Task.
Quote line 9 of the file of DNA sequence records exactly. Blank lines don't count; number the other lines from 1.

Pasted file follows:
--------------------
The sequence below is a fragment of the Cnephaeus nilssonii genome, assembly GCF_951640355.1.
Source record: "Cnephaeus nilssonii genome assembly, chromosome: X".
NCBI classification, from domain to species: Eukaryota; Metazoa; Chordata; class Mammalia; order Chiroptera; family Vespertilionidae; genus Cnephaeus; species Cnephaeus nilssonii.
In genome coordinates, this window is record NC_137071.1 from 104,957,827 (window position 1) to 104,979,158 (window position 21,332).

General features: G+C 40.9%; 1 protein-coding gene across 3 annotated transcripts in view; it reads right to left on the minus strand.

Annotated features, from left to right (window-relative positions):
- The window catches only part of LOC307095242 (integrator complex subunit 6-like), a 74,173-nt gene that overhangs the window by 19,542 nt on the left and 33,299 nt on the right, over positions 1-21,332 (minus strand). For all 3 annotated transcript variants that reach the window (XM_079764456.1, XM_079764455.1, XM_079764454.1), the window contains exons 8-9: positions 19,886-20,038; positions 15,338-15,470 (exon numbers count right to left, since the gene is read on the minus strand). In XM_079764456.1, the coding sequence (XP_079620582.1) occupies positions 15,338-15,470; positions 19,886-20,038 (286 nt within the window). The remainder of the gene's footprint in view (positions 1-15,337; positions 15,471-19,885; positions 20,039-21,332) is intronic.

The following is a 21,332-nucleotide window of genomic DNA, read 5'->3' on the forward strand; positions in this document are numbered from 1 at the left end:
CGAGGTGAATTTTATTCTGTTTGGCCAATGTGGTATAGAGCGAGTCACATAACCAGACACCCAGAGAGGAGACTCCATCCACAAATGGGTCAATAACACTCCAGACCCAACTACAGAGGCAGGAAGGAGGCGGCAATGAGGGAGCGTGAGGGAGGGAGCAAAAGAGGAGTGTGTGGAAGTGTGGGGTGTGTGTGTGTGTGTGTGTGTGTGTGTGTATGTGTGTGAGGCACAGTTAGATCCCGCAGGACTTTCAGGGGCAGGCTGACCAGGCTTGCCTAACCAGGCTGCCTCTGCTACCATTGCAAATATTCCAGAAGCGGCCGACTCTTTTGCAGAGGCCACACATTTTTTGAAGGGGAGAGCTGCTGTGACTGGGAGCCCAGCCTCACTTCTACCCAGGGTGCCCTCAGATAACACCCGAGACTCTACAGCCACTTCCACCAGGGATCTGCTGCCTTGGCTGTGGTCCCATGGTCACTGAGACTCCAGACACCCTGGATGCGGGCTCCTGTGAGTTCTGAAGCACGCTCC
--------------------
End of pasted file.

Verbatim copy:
CGAGGTGAATTTTATTCTGTTTGGCCAATGTGGTATAGAGCGAGTCACATAACCAGACACCCAGAGAGGAGACTCCATCCACAAATGGGTCAATAACACTCCAGACCCAACTACAGAGGCAGGAAGGAGGCGGCAATGAGGGAGCGTGAGGGAGGGAGCAAAAGAGGAGTGTGTGGAAGTGTGGGGTGTGTGTGTGTGTGTGTGTGTGTGTGTGTATGTGTGTGAGGCACAGTTAGATCCCGCAGGACTTTCAGGGGCAGGCTGACCAGGCTTGCCTAACCAGGCTGCCTCTGCTACCATTGCAAATATTCCAGAAGCGGCCGACTCTTTTGCAGAGGCCACACATTTTTTGAAGGGGAGAGCTGCTGTGACTGGGAGCCCAGCCTCACTTCTACCCAGGGTGCCCTCAGATAACACCCGAGACTCTACAGCCACTTCCACCAGGGATCTGCTGCCTTGGCTGTGGTCCCATGGTCACTGAGACTCCAGACACCCTGGATGCGGGCTCCTGTGAGTTCTGAAGCACGCTCC